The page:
SALT LAKE CITY (AP) — A Utah militia group leader who pleaded guilty to trying to blow up a federal cabin in Arizona was ordered to be released on time served Monday after spending two years in jail.
The sentencing of William Keebler, 59, concludes a case that began amid heightened tensions between the federal government and militia groups over control of public land in the West. Keebler appeared on authorities’ radar after spending time with Nevada rancher Cliven Bundy during his armed 2014 standoff over grazing fees.
U.S. Attorney John Hubert said outside federal court that Keebler’s case ought to be an example to other groups. “My hope is that it’s more of a general deterrent for likeminded people who may want to act upon their philosophies and beliefs and plan violent acts,” Hubert said.
Keebler, shackled at the wrists and ankles and dressed in a striped jumpsuit, appeared calm as Judge David Sam ordered his imminent release in a federal courtroom in downtown Salt Lake City.
Keebler declined to make a statement in court.
Sam said Keebler had been a model prisoner since his arrest after trying to bomb a Bureau of Land Management cabin in 2016. The judge cited his age and multiple physical ailments, including prostate cancer and heart disease, as reasons for allowing him to be released from federal custody.
“He has expressed what appears to be a sincere apology for his misconduct,” Sam said.
Keebler pleaded guilty to a felony charge of attempting to destroy federal property in April.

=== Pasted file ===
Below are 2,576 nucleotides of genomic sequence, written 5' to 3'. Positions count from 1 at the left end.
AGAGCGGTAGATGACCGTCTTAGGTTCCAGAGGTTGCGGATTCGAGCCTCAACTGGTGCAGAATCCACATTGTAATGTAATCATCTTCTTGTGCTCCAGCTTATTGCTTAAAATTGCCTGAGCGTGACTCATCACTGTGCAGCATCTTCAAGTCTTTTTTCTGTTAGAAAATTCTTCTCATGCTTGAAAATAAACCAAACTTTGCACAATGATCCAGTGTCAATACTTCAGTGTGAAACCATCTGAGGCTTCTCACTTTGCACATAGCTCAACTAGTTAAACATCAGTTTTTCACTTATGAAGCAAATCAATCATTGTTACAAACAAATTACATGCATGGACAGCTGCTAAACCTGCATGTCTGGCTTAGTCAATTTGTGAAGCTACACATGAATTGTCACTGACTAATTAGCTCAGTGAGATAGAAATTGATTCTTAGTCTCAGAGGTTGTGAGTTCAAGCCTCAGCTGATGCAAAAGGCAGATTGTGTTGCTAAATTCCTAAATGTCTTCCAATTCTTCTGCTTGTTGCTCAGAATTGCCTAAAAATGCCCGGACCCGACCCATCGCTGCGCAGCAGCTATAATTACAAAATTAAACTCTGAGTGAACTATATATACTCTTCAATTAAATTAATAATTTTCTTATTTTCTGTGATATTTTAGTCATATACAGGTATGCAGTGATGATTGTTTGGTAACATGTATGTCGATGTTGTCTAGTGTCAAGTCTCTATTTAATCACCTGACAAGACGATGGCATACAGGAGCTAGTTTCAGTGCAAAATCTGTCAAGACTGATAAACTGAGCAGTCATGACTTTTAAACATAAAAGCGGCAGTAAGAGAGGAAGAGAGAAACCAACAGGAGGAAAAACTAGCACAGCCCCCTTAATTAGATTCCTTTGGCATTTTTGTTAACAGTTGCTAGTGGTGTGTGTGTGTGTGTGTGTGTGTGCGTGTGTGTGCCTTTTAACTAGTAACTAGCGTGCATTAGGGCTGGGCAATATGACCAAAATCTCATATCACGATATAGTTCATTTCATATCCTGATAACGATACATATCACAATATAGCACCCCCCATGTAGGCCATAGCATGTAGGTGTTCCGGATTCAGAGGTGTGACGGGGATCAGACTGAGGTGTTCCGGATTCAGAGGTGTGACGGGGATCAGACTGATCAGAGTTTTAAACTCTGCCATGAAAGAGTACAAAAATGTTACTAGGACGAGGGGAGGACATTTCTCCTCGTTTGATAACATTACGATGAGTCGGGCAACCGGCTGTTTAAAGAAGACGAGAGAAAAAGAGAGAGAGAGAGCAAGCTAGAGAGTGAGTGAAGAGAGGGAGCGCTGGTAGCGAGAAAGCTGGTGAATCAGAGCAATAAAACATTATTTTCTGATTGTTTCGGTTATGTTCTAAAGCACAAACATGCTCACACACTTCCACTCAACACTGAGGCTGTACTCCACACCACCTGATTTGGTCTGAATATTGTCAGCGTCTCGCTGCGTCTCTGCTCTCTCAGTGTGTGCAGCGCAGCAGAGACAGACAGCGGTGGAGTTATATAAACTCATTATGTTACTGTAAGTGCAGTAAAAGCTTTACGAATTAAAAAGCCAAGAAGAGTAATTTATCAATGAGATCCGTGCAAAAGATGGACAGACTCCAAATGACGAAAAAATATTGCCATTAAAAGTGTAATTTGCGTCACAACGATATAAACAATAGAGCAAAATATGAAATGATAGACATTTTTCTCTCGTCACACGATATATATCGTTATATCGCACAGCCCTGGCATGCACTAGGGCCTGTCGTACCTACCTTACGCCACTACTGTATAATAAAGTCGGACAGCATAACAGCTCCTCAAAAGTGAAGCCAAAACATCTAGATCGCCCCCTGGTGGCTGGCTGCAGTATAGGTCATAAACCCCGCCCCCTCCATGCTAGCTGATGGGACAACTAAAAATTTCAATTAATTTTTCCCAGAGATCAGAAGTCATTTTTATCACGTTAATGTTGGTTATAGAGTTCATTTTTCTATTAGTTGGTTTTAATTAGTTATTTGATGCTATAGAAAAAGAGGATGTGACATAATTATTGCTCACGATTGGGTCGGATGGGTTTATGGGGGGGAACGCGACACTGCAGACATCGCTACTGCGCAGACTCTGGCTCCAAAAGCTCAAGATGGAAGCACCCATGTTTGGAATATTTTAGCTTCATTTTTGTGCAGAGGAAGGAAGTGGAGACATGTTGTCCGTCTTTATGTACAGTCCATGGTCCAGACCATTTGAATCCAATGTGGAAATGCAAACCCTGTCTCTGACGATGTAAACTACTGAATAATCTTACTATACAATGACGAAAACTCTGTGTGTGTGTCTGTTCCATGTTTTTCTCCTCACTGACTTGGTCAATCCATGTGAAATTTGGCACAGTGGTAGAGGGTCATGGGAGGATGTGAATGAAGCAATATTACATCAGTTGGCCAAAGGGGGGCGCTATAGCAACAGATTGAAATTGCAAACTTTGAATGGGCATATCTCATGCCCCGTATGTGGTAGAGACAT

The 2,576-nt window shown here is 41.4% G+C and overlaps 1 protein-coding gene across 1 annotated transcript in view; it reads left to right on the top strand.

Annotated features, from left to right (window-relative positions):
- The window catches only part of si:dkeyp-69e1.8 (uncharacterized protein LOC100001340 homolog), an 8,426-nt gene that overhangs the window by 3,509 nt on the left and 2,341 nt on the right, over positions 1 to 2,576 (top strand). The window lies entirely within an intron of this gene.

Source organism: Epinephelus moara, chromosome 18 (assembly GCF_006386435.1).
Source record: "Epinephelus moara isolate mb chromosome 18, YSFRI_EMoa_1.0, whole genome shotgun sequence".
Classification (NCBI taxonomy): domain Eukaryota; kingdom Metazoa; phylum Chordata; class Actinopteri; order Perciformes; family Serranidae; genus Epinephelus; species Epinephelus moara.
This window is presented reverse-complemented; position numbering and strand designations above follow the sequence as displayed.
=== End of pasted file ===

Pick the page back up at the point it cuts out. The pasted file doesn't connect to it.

He spent two weeks at Bundy’s ranch and boasted about his efforts to organize supporters who flocked to Bundy’s defense, prosecutors said.
Keebler then returned to Utah and started a small group of about seven people called the Patriots Defense Force in the desert about 40 miles west of Salt Lake City. Three of his followers were undercover FBI agents, according to testimony in the case.
While organizing his group, Keebler met with Robert “LaVoy” Finicum, an Arizona rancher who was killed in a confrontation with law enforcement officers after occupying a remote Oregon wildlife refuge.
In 2016, Keebler was arrested after planting what he believed to be an active pipe bomb at the door of an empty BLM cabin used to house seasonal workers in a remote corner in northern Arizona near Mt. Trumbull.
Supporters have said he was set up by the government. Undercover agents provided him with the inert bomb and goaded him into targeting the cabin, they said.
More than a dozen letters submitted by family and friends on Keebler’s behalf ahead of Monday’s hearing described the U.S. Army veteran as a community-minded and impassioned patriot who sometimes failed to keep his ego and “big mouth” in check.
Law enforcement officials have said Keebler led the charge as an anti-government extremist. Keebler had also considered attacking mosques, a downtown Salt Lake City office and military facilities before settling on the remote cabin. His behavior would have escalated had he not been stopped, they said.
“He had many opportunities to get off that path,” said Eric Barnhart, FBI special agent in charge for the Salt Lake City Division. “He certainly was enthusiastic about what he had thought he’d done and expressed sentiments that he wanted to move on to other acts.”
Prosecutors had sought a sentence of nearly six years in prison.
After Keebler’s release, he will remain under probation for three years and will have to undergo mental health treatment.
Terms of his release allow Keebler to return to federally managed lands but bar him from bringing a weapon onto them.